Electrophysiology (Arrhythmia Care)
Our areas of expertise include:
Procedures such as electrophysiology studies, echocardiograms, and electrocardiograms (EKGs) help us pinpoint the type of arrhythmia you have and what’s causing it. This is key to determining the most effective treatment.
We’re familiar with all the drugs that can help control your irregular heartbeat and prevent the problems it may cause, such as heart attack or stroke. We also offer medicine to help prevent blood clots, a common complication of certain types of arrhythmia.
Cardiac ablation procedures
These minimally invasive procedures use heat (radiofrequency ablation) or cold (cryoablation) to block the abnormal electrical signals that cause arrhythmia. This helps restore a normal heartbeat—sometimes permanently.
We offer implantable devices that monitor your heart rhythm and make sure your heart beats normally. These include the most up-to-date pacemakers and implantable cardioverter defibrillators (ICDs) available. We also offer cardiac resynchronization therapy (biventricular devices) for people with arrhythmia and heart failure.
Our team includes experts in common arrhythmias (like atrial fibrillation), rare arrhythmias, and arrhythmias related to heart failure. We’ll work with you to create a treatment plan based on your specific condition, goals, and preferences.
Iowa’s leading arrhythmia experts
The UI Heart and Vascular Center is home to the state’s largest and most experienced team of arrhythmia specialists. We offer more diagnostic and treatment options than any other Iowa health system. And we frequently treat people with challenging arrhythmias who haven’t found relief elsewhere.
Patients also trust us because:
We offer advanced treatments for atrial fibrillation (Afib)
If you still have Afib symptoms despite trying several medications or having several cardiac ablations, our team may be able to help. We offer a specialized procedure called AV node ablation that, when combined with a pacemaker, can significantly improve Afib symptoms.
We treat hard-to-reach arrhythmias
Certain arrythmias can be difficult to treat with cardiac ablation. Usually it’s because the source of the irregular heartbeat is blocked by a heart valve or other structure. Providers across Iowa often refer their patients to the UI Heart and Vascular Center for cardiac ablation. We use innovative techniques that help us access nearly every part of the heart.
We manage dangerous inherited arrhythmias
Certain types of arrhythmia, including Brugada syndrome and long QT syndrome, run in families. These inherited arrhythmias tend to be rare—making them difficult to diagnose. They’re also more likely to cause sudden cardiac death, especially in younger people. Our electrophysiologists have special expertise in these arrhythmias. In collaboration with UI Health Care’s cardiovascular genetics program, we offer testing, diagnosis, and tailored treatments to patients and their immediate family members.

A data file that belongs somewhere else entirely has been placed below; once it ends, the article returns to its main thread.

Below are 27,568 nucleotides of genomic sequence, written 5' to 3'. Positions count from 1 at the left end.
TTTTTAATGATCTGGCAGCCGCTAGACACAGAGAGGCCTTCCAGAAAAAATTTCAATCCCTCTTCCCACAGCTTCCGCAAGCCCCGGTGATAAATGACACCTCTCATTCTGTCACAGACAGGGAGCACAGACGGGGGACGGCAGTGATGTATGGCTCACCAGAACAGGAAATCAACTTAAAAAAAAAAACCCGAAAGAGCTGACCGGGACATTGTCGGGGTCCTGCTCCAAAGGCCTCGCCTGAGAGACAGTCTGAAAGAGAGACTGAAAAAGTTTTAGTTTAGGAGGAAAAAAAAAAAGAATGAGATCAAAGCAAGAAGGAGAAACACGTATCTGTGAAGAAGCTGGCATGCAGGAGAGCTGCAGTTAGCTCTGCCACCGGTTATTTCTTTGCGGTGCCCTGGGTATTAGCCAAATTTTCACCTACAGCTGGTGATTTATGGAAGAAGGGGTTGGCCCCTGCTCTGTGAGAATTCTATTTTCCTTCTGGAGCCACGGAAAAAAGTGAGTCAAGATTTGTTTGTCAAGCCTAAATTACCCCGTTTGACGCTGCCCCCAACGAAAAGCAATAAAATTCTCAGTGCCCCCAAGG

We help patients who can’t tolerate blood thinners
Many people with Afib take blood thinners. That’s because Afib increases the risk of blood clots, which can cause stroke. However, some people develop serious side effects after taking blood thinners. In those cases, we provide eligible patients an effective alternative: a procedure called left atrial appendage closure. During the procedure, we implant a tiny device (called Watchman) into the heart. It closes the part of the heart where blood clots usually form, so they can’t travel to the brain.
Through our clinical trials, you’ll have access to even more potential treatments for arrhythmia. Many of these trials are not available anywhere else in Iowa.
A team approach to arrhythmia care
Many people with arrhythmia also have another heart condition. We believe it’s important for the specialists who treat each condition to work closely together.
We collaborate with a wide range of heart and vascular specialists and other providers across the UI Heart and Vascular Center, including:
For example, if your arrhythmia causes, or is caused by, heart failure, we’ll work closely with your heart failure cardiologist. That way, any procedures we perform will be part of a comprehensive treatment plan that also includes medications, symptom monitoring, and lifestyle changes.
What to expect from UI Heart and Vascular Center electrophysiologists
Whether you have first-time arrhythmia symptoms or your current treatment no longer works, our electrophysiology team can help. Depending on the reason for your in-person or telehealth (video) visit, we may review or discuss:
- The results of any tests you had before your visit and whether you’ll need additional tests
- Your current symptoms and treatment goals
- Your treatment options
- Lifestyle changes that can help improve your arrhythmia symptoms
- Whether you feel better or have side effects following a recent treatment
- Whether it’s time to check or upgrade your implantable device
- Whether you need a referral to another UI Heart and Vascular Center specialist, such as a heart surgeon, for advanced care
Once your arrhythmia symptoms are under control, your electrophysiologist will let you know how often you need to be seen for routine follow-up care.
Electrophysiology tests and treatment
Electrophysiology conditions treated
- Atrial fibrillation (Afib)
- Atrial flutter
- Atrial tachycardia
- Atrioventricular nodal reentrant tachycardia
- Brugada syndrome
- Cardiac amyloidosis
- Cardiac sarcoidosis
- Fainting (syncope)
- Fainting (syncope)
- Inherited arrythmias
- Long QT syndrome
- Postural tachycardia syndrome
- Premature ventricular contractions
- Sick sinus syndrome
- Supraventricular tachycardia
- Ventricular tachycardia
- Wolff-Parkinson-White syndrome